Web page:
Abortion Issue Catapulted To Higher Profile In The Presidential Campaign
The razor thin (5-4) Supreme Court decision in Carhart vs. Stenberg on June 28th striking down a dangerous anti-abortion ban passed by Nebraska legislators and 31 other states, pushed the abortion issue to the center of the presidential election. Democratic Presidential Candidate, Al Gore, who is pro-choice, stated yesterday that:
“The next president will nominate at least three, probably four, perhaps four justices to the Supreme Court. One extra vote on the wrong side of those two issues would change the outcome and a woman’s right to choose would be taken away.” Women’s rights activists expressed grave concern over the 2000 Presidential Election outcome in making Supreme Court and Federal Judge appointments. According to a June 18th Los Angeles Times Poll, nearly two-thirds of Americans “say they have no clear sense of either candidate’s position on the issue at this point in the presidential races.”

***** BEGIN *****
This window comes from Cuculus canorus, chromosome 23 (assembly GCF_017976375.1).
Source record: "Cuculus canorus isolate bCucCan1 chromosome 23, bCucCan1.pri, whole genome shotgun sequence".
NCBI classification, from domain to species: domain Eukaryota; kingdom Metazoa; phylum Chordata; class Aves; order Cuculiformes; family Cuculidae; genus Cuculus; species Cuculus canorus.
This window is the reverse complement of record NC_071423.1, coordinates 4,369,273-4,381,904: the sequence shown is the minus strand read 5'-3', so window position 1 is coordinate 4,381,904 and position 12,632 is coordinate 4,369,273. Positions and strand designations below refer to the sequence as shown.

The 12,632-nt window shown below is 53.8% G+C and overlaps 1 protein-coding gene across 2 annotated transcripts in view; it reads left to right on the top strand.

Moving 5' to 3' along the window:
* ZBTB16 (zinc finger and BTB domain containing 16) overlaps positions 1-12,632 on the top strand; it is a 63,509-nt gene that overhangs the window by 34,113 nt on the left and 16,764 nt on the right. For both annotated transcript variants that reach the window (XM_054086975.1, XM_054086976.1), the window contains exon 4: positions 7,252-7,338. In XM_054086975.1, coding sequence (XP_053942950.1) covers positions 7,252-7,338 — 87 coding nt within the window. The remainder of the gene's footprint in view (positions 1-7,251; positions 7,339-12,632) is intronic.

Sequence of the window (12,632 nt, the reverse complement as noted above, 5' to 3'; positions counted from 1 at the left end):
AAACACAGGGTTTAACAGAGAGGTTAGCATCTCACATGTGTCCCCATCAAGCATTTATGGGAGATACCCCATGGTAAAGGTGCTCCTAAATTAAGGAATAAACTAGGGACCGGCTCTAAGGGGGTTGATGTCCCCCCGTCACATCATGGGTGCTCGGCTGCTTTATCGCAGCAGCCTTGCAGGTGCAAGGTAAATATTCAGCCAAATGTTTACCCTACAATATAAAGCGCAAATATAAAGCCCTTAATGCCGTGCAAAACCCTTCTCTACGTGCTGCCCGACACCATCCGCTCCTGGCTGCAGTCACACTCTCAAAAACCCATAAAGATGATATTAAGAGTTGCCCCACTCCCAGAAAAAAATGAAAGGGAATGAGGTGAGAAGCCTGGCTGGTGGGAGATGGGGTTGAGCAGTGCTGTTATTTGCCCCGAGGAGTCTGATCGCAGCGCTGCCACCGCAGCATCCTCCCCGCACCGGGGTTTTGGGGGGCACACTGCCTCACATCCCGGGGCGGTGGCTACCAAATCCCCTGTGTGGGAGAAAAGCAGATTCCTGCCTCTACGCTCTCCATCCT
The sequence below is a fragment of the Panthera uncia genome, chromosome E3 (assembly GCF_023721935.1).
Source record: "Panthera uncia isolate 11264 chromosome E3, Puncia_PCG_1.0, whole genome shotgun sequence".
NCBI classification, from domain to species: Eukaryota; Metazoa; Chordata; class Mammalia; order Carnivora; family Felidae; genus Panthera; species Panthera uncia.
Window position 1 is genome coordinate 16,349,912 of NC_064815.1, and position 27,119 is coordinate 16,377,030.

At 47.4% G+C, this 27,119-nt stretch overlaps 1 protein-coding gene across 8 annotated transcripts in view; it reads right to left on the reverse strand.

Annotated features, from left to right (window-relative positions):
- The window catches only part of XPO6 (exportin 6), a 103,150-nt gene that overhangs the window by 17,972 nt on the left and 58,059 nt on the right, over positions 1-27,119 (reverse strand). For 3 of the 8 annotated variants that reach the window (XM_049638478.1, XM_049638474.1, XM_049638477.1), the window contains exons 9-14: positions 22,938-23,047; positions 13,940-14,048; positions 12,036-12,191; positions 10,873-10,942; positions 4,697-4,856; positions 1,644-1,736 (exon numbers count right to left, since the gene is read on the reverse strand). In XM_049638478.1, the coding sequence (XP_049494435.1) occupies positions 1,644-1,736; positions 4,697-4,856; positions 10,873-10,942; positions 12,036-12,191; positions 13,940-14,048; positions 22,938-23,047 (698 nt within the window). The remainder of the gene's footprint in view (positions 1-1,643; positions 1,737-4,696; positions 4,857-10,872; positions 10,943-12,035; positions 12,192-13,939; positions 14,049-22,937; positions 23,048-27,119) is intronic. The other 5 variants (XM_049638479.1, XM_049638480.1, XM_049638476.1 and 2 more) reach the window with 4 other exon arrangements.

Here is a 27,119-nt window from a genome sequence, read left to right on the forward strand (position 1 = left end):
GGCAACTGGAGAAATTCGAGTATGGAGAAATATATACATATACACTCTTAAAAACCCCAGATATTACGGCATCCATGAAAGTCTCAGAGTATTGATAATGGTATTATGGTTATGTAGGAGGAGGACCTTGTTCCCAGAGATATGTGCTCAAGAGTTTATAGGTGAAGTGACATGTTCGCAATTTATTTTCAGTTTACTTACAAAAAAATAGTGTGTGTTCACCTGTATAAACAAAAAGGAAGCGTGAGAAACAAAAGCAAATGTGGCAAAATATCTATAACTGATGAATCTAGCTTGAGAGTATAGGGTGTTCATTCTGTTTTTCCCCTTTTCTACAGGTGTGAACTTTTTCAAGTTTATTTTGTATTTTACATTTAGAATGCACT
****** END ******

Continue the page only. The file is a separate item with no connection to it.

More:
Press accounts indicate that Republican presidential candidate George W. Bush, who is anti-abortion, seems to be following an early campaign decision of trying to keep abortion out of the presidential debate. Yet many anti-abortion leaders have urged Bush to speak out on the importance of future appointments to the Supreme Court for abortion. Phyllis Schafly of the Eagle Forum commented that she would like “him (Bush) to aggressively criticize the (Supreme Court) decision and to say how important it is that we have judges who respect innocent human life.” Others say that abortion presents a grave threat to the National Republican Party’s strategy to win the White House and other elections, with 68% of Americans, including possible swing and independent voters, favoring keeping the decision about abortion between a woman and her doctor (6/18/00 Los Angeles Times Poll).
[Source: New York Times – 28 June 2000]